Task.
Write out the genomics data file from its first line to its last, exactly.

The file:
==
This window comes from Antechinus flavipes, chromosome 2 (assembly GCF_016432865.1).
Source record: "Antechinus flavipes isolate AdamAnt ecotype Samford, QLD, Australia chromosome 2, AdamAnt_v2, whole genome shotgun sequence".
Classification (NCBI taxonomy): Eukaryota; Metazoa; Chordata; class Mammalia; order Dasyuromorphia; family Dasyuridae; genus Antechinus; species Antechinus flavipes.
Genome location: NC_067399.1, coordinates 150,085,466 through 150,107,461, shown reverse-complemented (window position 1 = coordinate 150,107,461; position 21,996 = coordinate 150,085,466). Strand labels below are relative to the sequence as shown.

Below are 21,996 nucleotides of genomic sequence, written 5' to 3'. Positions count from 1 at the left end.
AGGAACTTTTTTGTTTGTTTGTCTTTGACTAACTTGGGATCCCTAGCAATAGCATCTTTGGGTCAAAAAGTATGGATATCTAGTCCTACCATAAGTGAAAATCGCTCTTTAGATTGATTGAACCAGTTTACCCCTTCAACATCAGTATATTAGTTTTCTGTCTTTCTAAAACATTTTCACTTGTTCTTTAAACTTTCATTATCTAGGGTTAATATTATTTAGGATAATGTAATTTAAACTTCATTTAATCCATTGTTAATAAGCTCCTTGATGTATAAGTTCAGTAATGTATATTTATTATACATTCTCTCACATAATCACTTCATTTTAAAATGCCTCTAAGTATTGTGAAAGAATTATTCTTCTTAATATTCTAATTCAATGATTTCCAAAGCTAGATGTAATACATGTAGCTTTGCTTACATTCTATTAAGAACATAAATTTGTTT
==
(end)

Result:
This window comes from Antechinus flavipes, chromosome 2 (assembly GCF_016432865.1).
Source record: "Antechinus flavipes isolate AdamAnt ecotype Samford, QLD, Australia chromosome 2, AdamAnt_v2, whole genome shotgun sequence".
Classification (NCBI taxonomy): Eukaryota; Metazoa; Chordata; class Mammalia; order Dasyuromorphia; family Dasyuridae; genus Antechinus; species Antechinus flavipes.
Genome location: NC_067399.1, coordinates 150,085,466 through 150,107,461, shown reverse-complemented (window position 1 = coordinate 150,107,461; position 21,996 = coordinate 150,085,466). Strand labels below are relative to the sequence as shown.

Below are 21,996 nucleotides of genomic sequence, written 5' to 3'. Positions count from 1 at the left end.
AGGAACTTTTTTGTTTGTTTGTCTTTGACTAACTTGGGATCCCTAGCAATAGCATCTTTGGGTCAAAAAGTATGGATATCTAGTCCTACCATAAGTGAAAATCGCTCTTTAGATTGATTGAACCAGTTTACCCCTTCAACATCAGTATATTAGTTTTCTGTCTTTCTAAAACATTTTCACTTGTTCTTTAAACTTTCATTATCTAGGGTTAATATTATTTAGGATAATGTAATTTAAACTTCATTTAATCCATTGTTAATAAGCTCCTTGATGTATAAGTTCAGTAATGTATATTTATTATACATTCTCTCACATAATCACTTCATTTTAAAATGCCTCTAAGTATTGTGAAAGAATTATTCTTCTTAATATTCTAATTCAATGATTTCCAAAGCTAGATGTAATACATGTAGCTTTGCTTACATTCTATTAAGAACATAAATTTGTTT